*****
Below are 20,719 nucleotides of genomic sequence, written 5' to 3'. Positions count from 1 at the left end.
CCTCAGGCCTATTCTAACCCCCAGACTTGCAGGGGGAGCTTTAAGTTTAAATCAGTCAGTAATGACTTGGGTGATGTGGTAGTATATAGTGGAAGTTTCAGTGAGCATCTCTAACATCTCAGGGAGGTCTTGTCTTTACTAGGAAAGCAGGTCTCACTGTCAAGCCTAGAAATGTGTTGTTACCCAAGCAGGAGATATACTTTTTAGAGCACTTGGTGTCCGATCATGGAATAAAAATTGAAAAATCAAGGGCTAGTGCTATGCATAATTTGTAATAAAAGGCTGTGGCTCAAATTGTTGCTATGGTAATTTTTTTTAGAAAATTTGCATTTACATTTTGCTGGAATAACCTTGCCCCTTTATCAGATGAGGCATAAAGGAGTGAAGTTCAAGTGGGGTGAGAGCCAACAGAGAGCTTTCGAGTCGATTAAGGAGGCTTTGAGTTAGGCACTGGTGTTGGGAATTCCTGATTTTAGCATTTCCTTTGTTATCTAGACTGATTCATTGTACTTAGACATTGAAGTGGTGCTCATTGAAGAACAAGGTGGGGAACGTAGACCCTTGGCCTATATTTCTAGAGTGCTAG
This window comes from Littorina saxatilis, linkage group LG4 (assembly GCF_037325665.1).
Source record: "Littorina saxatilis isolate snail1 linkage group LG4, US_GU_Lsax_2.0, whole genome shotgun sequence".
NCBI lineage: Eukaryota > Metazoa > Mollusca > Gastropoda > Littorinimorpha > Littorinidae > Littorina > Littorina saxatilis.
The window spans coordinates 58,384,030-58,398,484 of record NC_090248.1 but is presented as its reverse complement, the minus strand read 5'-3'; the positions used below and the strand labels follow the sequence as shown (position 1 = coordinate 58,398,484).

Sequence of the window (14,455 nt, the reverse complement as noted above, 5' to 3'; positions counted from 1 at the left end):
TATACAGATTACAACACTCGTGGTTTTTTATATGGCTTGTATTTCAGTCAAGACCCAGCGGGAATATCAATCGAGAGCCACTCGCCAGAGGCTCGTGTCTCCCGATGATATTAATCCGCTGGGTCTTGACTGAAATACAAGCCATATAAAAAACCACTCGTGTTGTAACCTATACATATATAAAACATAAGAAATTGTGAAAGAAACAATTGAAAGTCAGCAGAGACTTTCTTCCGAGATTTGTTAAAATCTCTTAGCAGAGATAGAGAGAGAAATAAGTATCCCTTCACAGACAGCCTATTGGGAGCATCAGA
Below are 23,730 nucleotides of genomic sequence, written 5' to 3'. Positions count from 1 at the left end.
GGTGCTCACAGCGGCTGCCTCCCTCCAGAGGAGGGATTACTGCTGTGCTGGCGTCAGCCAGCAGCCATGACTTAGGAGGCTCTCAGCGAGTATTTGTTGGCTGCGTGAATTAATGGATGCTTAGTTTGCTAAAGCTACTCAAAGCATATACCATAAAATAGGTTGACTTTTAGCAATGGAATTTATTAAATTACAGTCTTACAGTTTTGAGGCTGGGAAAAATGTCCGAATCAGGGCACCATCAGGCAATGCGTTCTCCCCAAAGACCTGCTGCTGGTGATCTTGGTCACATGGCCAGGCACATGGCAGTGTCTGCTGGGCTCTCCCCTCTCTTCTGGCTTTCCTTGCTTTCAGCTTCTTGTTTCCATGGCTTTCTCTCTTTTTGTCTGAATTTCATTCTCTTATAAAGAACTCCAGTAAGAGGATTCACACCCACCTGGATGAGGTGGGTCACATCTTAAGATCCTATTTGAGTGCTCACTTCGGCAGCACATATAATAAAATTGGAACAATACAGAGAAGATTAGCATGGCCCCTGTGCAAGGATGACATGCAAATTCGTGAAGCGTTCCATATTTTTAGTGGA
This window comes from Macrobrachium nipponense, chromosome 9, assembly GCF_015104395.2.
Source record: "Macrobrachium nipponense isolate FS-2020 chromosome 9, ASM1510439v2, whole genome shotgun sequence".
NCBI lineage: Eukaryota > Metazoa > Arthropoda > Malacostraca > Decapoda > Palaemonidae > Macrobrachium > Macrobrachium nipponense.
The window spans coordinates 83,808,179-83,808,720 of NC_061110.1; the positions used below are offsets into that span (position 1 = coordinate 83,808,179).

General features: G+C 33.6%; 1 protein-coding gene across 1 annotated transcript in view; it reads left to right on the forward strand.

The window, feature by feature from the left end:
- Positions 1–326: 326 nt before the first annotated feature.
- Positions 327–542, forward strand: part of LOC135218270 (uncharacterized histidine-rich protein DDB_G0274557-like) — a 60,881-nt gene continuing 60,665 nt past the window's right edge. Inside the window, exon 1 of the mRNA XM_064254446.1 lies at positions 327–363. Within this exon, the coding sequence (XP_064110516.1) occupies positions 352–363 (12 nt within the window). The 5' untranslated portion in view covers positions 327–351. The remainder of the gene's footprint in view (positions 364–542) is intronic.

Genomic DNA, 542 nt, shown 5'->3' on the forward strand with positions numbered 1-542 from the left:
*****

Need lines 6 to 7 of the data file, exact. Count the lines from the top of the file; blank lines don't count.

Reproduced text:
The window spans coordinates 58,384,030-58,398,484 of record NC_090248.1 but is presented as its reverse complement, the minus strand read 5'-3'; the positions used below and the strand labels follow the sequence as shown (position 1 = coordinate 58,398,484).

Sequence of the window (14,455 nt, the reverse complement as noted above, 5' to 3'; positions counted from 1 at the left end):